Sunday, December 02, 2007


International Tracing Service Archive: "To learn more about the years-long effort to open the International Tracing Service (ITS), the largest closed Holocaust archive in the world, explore the links on this page."

D.C., Jerusalem Museums Given Huge Nazi Archive -

"The keepers of a Nazi archive have delivered copies of Gestapo papers and concentration camp records to museums in Washington and Jerusalem, providing Holocaust survivors a paper trail of their own persecution.

Six computer hard drives bearing electronic images of 20 million pages arrived late Monday at the U.S. Holocaust Memorial Museum here and the Yad Vashem Martyrs' and Heroes' Remembrance Authority in Jerusalem.

Last week, the director of the International Tracing Service, custodian of the unique collection that has been locked away in Germany for a half century, released the files for transfer to the two museums.

But it will be months before the archive can be used to search family histories. Even after it opens to the public, navigating the vast files for specific names will be nearly impossible without a trained guide."

Museum | Press Room | Press Room Archive:

WASHINGTON, D.C. — All 11 countries overseeing the International Tracing Service (ITS) archive located in Bad Arolsen, Germany, have ratified the agreement that officially opens the massive Holocaust archive. This marks the conclusion of a long diplomatic process led by the United States Holocaust Memorial Museum to open this archive to help survivors and their families obtain information about their loved ones.

The Museum, the American repository for the archive, is in the process of receiving a complete digital copy of the archive and is working to make the documentation accessible in January 2008, so that it can begin responding to survivor requests for information. The archive is being transferred in installments, and the Museum expects to have a complete copy of the material by 2010.

"This is a significant milestone in the long process of helping Holocaust survivors finally learn the fates of their loved ones," says Museum Director Sara J. Bloomfield. "The Museum undertook this enormous task on behalf of survivors and their families, and we are committed to quickly getting them this long overdue information."

The ITS archive contains more than 100 million images of material relating to the fates of approximately 17.5 million people—both Jews and non-Jews—who perished in the Holocaust or who otherwise fell victim to the Nazi regime. In August 2007, the Museum received the first installment of material, containing 18 million images of arrest, camp, prison, ghetto and transport records, and the Central Name Index (the primary finding aid for the collection) arrived in November. The remainder of the collection, relating to slave labor and displaced persons camps, will be transferred in installments between 2008 and 2010.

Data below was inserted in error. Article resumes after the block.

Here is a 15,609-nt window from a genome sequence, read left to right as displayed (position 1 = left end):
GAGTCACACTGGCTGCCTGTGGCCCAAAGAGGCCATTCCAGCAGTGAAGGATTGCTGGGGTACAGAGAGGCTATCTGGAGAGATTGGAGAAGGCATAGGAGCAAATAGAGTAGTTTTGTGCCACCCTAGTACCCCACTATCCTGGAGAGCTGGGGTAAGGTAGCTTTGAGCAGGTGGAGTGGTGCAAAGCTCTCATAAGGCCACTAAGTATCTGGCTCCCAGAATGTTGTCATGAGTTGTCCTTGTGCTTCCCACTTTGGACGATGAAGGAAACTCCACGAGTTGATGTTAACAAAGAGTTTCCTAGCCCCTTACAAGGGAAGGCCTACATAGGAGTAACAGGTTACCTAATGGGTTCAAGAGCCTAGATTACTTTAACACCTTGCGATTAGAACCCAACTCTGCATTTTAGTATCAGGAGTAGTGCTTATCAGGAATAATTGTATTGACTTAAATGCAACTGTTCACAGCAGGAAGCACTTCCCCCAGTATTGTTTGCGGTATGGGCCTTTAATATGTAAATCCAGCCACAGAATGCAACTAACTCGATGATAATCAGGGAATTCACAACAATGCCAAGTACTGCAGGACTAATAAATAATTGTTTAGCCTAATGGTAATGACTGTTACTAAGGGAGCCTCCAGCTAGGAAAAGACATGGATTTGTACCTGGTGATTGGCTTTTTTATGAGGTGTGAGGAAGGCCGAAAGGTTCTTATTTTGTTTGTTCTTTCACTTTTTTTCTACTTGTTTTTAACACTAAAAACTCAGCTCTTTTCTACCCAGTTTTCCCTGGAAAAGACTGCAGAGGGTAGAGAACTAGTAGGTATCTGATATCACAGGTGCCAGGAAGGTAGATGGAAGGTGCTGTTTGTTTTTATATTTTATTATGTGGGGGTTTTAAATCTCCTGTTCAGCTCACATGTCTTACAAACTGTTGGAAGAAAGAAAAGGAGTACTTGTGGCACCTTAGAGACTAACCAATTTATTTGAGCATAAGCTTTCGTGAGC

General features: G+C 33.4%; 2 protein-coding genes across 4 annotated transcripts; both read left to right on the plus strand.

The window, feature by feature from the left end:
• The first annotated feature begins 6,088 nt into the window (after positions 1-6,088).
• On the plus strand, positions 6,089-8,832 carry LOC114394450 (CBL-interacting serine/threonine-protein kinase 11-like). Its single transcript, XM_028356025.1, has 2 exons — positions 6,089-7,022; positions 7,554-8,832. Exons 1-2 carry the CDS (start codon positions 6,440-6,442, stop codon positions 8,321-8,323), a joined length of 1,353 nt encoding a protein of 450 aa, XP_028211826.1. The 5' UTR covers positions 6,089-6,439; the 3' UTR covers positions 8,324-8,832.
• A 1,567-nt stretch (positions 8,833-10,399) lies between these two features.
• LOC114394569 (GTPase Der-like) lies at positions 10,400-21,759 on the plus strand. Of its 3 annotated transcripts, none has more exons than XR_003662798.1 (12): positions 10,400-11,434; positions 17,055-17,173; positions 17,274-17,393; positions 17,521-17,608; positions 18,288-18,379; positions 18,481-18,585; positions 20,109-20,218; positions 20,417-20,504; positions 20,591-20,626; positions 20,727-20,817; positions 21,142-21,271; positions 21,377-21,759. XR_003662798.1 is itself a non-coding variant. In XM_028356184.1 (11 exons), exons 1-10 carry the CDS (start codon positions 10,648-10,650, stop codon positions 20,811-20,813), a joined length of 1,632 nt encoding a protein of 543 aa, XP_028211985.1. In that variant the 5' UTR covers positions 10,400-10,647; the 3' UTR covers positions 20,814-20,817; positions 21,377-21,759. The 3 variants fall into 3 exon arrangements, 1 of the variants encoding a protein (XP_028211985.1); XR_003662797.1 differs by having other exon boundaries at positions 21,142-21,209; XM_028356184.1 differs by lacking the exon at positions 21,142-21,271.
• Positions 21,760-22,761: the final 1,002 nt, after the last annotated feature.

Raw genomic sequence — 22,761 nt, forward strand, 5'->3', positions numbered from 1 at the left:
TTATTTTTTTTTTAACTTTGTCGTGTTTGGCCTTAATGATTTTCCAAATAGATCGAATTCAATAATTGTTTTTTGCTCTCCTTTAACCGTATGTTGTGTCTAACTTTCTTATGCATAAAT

The Museum is investing in the hardware, software and personnel to make this mass of electronic documentation—in more than 25 languages, much of it hand-written—accessible. In addition to building new systems to access the collection, Museum staff members have received weeks of intensive training at the ITS facility in Germany to familiarize themselves with the collection.

The Museum will announce through its Web site and the media when it can begin responding to survivor requests for information. Beginning Monday, December 3, survivors can submit requests to the Museum via the Museum's Web site,, or by calling the Benjamin and Vladka Meed Registry of Holocaust Survivors toll-free at 866-912-4385.

Together with ITS, the Museum has created an inventory of the more than 21,000 separate collections of material that are contained in the ITS archive. The inventory provides brief descriptions of the collections at ITS that will help users understand the kinds of records that are—and are not—contained in the archive. It does not list the names of individuals found in the archive, nor can it access individual documents in the collection.

For more information on the ITS collection and its availability, please visit the Museum's Web site,

A living memorial to the Holocaust, the United States Holocaust Memorial Museum was created to inspire leaders and citizens to confront hatred, prevent genocide, promote human dignity and strengthen democracy. Federal support guarantees the Museum’s permanence, and donors nationwide make possible its educational activities and global outreach. For more information, visit

Andrew Hollinger (202) 488-6133


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